Roger Iredale is correct - the British Council has been put in an impossible position by the Foreign and Commonwealth Office. There are real conflicts of interest.
The council needs to plan how to legally segment its activities so that it has its own trading companies. This will not stop criticism, but will increase transparency. The council must realise that it is unwise to continue to depend on the FCO for even its core funding. There is no reason why cultural diplomacy cannot be contracted out. Probably the best way forward is for embassies, who are closest to local needs and opportunities, to invite organisations to tender for franchises. This way British Council-owned businesses and other organisations, including universities, can bid to provide services including the core representation of British culture, science, education, etc. under the established and respected "British Council" brand. This approach might bring the added bonus of respect for high quality generic marketing and the avoidance of the sort of short-termism that has tainted the higher education system in its recent dealings in Turkey.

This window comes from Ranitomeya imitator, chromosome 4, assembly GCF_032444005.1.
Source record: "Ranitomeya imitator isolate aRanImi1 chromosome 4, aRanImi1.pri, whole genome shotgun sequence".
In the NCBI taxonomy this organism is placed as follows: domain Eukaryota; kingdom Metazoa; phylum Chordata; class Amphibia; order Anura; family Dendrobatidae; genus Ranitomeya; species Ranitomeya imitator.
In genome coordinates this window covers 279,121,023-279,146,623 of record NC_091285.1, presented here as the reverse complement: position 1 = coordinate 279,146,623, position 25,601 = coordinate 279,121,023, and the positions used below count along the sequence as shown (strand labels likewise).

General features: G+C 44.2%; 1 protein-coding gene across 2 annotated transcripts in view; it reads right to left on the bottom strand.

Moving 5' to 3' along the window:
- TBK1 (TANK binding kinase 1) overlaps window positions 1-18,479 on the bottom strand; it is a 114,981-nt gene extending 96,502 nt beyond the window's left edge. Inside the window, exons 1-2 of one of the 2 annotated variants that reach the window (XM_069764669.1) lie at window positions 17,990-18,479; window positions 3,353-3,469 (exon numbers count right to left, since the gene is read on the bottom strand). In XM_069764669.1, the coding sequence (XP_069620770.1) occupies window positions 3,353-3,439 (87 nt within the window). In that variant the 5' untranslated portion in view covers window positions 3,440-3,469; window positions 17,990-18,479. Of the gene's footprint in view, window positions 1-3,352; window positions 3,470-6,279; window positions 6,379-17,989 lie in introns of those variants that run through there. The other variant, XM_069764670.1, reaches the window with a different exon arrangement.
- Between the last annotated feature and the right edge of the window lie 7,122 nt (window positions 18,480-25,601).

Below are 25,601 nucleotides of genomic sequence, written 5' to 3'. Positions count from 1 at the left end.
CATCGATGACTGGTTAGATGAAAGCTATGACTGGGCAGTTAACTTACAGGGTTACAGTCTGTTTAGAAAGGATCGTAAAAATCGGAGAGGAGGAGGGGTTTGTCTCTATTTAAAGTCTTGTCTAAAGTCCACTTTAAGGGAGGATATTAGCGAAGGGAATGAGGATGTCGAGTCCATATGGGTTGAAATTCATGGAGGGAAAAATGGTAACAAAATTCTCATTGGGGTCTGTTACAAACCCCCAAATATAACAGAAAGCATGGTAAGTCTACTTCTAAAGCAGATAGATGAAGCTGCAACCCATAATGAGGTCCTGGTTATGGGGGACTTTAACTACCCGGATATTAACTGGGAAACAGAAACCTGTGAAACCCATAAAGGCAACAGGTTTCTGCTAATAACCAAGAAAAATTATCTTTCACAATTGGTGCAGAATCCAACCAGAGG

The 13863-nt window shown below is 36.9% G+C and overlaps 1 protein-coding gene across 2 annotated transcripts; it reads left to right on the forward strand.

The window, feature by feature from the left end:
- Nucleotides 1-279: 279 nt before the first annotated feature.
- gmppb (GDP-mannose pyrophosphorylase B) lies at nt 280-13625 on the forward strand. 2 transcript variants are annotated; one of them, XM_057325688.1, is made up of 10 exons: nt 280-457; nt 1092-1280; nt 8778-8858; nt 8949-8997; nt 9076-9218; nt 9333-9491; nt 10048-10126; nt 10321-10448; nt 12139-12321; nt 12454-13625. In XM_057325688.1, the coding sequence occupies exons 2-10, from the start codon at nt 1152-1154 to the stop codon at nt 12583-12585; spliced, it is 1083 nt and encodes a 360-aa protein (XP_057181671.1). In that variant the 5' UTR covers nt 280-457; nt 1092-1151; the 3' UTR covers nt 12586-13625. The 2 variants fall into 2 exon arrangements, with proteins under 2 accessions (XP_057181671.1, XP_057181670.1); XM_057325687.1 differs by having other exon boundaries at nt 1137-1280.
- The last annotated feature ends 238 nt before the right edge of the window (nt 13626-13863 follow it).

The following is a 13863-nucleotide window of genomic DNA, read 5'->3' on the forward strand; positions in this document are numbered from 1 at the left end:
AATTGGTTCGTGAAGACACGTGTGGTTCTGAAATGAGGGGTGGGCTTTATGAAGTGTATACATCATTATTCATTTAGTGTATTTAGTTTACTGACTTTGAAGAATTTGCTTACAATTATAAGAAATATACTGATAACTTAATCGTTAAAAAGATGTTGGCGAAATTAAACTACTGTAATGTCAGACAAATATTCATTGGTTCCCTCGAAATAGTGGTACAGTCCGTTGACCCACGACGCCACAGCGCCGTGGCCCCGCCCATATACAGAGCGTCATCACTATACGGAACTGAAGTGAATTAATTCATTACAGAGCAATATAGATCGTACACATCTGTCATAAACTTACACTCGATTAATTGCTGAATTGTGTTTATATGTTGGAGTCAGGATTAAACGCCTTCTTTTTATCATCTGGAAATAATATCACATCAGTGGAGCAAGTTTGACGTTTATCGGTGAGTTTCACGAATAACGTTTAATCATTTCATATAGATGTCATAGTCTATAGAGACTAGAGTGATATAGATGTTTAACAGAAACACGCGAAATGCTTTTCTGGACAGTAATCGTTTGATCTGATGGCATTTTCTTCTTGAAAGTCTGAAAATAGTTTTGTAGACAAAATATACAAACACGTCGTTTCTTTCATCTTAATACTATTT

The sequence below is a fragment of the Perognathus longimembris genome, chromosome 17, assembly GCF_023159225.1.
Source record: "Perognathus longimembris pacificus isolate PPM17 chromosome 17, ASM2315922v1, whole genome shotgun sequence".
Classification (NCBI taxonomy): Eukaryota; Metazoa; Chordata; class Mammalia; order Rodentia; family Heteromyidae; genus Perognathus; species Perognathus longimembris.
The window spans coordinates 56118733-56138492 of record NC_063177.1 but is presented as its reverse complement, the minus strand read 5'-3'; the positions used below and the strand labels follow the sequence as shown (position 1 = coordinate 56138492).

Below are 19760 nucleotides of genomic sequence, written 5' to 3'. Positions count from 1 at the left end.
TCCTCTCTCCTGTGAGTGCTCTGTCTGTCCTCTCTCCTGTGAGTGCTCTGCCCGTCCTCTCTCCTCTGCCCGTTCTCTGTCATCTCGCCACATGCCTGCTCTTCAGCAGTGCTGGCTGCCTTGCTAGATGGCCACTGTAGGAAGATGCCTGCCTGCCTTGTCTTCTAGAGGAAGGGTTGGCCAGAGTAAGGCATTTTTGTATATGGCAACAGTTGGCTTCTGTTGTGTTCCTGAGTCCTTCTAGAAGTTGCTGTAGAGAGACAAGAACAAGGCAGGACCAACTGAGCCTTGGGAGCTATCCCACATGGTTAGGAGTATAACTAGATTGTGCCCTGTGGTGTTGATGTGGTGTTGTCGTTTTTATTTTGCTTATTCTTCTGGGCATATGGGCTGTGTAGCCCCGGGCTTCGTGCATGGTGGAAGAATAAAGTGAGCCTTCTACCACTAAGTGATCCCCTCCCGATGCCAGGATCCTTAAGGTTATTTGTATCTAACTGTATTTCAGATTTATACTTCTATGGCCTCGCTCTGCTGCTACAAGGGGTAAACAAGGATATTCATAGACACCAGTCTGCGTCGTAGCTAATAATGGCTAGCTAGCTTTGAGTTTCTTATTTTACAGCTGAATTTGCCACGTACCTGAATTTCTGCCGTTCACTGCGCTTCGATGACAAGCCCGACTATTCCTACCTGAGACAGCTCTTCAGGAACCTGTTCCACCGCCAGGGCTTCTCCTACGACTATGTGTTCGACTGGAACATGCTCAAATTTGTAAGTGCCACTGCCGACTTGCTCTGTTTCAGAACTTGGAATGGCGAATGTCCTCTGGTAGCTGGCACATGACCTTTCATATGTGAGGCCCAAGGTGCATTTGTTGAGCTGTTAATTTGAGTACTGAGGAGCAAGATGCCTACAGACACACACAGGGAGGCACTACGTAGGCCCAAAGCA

If the council follows this route it will get itself further off the FCO financial hook; and the FCO will be forced to take a more focused and direct interest in the increasingly important role of cultural diplomacy.
Pro rector, University of Westminster